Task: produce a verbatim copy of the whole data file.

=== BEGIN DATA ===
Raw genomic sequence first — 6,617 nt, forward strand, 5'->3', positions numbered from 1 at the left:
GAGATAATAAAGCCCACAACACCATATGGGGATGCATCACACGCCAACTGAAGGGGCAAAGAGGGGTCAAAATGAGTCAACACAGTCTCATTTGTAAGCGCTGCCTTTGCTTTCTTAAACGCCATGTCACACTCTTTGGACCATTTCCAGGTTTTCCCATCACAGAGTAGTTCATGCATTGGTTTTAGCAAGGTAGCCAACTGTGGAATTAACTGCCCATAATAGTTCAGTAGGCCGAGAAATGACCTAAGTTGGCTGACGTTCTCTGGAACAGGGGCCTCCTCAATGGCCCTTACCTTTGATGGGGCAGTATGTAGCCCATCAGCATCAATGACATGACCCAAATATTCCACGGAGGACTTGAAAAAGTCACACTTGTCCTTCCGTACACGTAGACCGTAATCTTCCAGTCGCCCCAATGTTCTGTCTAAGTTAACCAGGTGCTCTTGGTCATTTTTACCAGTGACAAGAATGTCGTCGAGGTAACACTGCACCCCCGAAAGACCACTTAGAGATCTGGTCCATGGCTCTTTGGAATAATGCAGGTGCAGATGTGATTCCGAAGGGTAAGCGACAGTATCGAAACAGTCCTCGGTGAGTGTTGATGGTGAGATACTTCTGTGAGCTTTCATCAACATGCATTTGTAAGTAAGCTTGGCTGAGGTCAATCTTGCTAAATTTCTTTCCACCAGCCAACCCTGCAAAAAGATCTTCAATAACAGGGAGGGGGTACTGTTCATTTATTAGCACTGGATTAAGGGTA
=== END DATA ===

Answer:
Raw genomic sequence first — 6,617 nt, forward strand, 5'->3', positions numbered from 1 at the left:
GAGATAATAAAGCCCACAACACCATATGGGGATGCATCACACGCCAACTGAAGGGGCAAAGAGGGGTCAAAATGAGTCAACACAGTCTCATTTGTAAGCGCTGCCTTTGCTTTCTTAAACGCCATGTCACACTCTTTGGACCATTTCCAGGTTTTCCCATCACAGAGTAGTTCATGCATTGGTTTTAGCAAGGTAGCCAACTGTGGAATTAACTGCCCATAATAGTTCAGTAGGCCGAGAAATGACCTAAGTTGGCTGACGTTCTCTGGAACAGGGGCCTCCTCAATGGCCCTTACCTTTGATGGGGCAGTATGTAGCCCATCAGCATCAATGACATGACCCAAATATTCCACGGAGGACTTGAAAAAGTCACACTTGTCCTTCCGTACACGTAGACCGTAATCTTCCAGTCGCCCCAATGTTCTGTCTAAGTTAACCAGGTGCTCTTGGTCATTTTTACCAGTGACAAGAATGTCGTCGAGGTAACACTGCACCCCCGAAAGACCACTTAGAGATCTGGTCCATGGCTCTTTGGAATAATGCAGGTGCAGATGTGATTCCGAAGGGTAAGCGACAGTATCGAAACAGTCCTCGGTGAGTGTTGATGGTGAGATACTTCTGTGAGCTTTCATCAACATGCATTTGTAAGTAAGCTTGGCTGAGGTCAATCTTGCTAAATTTCTTTCCACCAGCCAACCCTGCAAAAAGATCTTCAATAACAGGGAGGGGGTACTGTTCATTTATTAGCACTGGATTAAGGGTA